Some bars enjoy
I might be jeopardizing my gig as keynote speaker at the Hawaiian Humane Society's annual meeting in October by jumping into the monkey-in-bars controversy that has torn Honolulu in two.
The question, simply, is, Do monkeys belong in bars and nightclubs? And I say, as long as they abide by the city's no-smoking ordinance, don't hassle the chicks and can hold their liquor, why not? Monkeys are people, too. At least genetically they are 99.9 percent identical to humans. That last 0.1 percent of DNA apparently relates to body hair and the willingness to wear pants.
The controversy concerns the Blue Tropix club, which keeps a number of monkeys on display behind a glass enclosure to the delight and/or anguish of visitors.
Animal-rights activists state their case in the calm, quiet screech normally associated with fingernails being dragged across a chalkboard: The monkeys are being psychologically tortured, cooped up in their roomy, well-ventilated habitat, where they have nothing to do all day but marvel at the antics of various drunks and loafers.
Opponents claim the monkeys are showing signs of severe stress, exhibiting the jerky, agitated gesticulations one would expect from a creature who 24/7 finds himself separated by a 2-inch glass wall from a bottle of Cuervo Gold.
Proponents of the monkeys say the animals have it better than their fellow primates in the wild, or even in the Honolulu Zoo. I'm sure that the disgruntled orangutan Rusti would love to trade his cramped enclosure for a nice spot in a happening nightclub where the opportunity for the occasional margarita isn't out of the realm of possibility.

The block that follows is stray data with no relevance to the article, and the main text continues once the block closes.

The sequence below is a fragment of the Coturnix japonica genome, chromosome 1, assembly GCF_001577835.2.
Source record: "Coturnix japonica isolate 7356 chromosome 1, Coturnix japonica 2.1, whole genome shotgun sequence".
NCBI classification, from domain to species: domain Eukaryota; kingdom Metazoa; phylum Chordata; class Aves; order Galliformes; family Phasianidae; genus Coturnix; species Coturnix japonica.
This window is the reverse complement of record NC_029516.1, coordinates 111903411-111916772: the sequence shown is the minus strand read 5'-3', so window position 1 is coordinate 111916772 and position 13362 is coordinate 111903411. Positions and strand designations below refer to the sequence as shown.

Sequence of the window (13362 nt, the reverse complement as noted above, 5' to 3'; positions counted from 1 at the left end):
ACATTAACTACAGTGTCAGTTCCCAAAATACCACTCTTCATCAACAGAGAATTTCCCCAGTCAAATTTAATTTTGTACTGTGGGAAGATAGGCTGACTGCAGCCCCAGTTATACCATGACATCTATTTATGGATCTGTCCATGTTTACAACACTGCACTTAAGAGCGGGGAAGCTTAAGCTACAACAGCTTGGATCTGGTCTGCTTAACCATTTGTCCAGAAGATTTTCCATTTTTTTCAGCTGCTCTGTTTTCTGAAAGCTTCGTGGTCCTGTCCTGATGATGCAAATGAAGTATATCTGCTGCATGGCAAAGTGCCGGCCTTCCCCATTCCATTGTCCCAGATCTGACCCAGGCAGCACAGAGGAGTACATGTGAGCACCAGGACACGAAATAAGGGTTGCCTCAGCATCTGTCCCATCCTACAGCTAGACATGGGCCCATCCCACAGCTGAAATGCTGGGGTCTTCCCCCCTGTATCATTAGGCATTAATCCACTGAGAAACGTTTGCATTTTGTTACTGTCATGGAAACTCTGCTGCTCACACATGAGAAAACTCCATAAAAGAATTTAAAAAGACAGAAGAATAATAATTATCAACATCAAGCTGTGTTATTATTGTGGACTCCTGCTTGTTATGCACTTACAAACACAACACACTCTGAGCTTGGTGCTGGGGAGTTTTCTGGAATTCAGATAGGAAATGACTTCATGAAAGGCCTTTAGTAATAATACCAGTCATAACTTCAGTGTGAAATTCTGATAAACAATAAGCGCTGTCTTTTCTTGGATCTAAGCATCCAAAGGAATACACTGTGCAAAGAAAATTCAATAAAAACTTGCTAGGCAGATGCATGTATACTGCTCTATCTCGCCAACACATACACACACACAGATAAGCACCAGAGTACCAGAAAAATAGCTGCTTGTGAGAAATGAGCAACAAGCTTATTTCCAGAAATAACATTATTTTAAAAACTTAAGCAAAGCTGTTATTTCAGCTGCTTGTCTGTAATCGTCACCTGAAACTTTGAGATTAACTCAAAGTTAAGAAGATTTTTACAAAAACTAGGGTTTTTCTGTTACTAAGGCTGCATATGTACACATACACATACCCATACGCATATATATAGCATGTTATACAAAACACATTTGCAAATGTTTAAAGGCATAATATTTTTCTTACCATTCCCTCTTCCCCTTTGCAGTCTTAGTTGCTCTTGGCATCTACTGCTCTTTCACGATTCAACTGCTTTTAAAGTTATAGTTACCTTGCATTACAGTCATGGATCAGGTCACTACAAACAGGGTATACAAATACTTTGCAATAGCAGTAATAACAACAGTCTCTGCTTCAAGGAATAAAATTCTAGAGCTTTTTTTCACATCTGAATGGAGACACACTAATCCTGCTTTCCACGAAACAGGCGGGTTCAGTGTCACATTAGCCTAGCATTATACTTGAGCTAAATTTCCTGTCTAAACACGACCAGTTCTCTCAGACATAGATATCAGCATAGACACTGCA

THE FACT IS, monkeys in bars have a long history in Honolulu. The famous Pearl City Tavern was home to a herd of monkeys for decades. They were spider monkeys. Or squirrel monkeys. Or tiger monkeys. It was hard to tell. As Jane Goodall used to say after a few margaritas with her chimpanzees, "Seen one monkey, seen 'em all."
All I know is that those Pearl City Tavern monkeys were the happiest monkeys I've ever seen.
There was one female in particular that I think had a crush on me. She'd sit on the other side of the glass ogling me with those big brown eyes while I nursed a beer at the bar. Or maybe she was looking at my bowl of peanuts. I got to know all of those monkeys pretty well, their individual personalities and characteristics. I was like the Dian Fossey of beer joints. I sent an essay of my extensive research ("Bar Monkeys in the Mist") to National Geographic, but it must have gotten lost in the mail.
I plan to visit the Blue Tropix so I can see firsthand how the monkeys are doing there. It takes patience, courage and a gorilla-sized liver to study bar monkeys in the semiwild. As soon as I get a small research grant from my wife, I'll be back in the field again.
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Charles Memminger, the National Society of Newspaper Columnists' 2004 First Place Award winner for humor writing, appears Sundays, Tuesdays, Thursdays and Fridays. E-mail email@example.com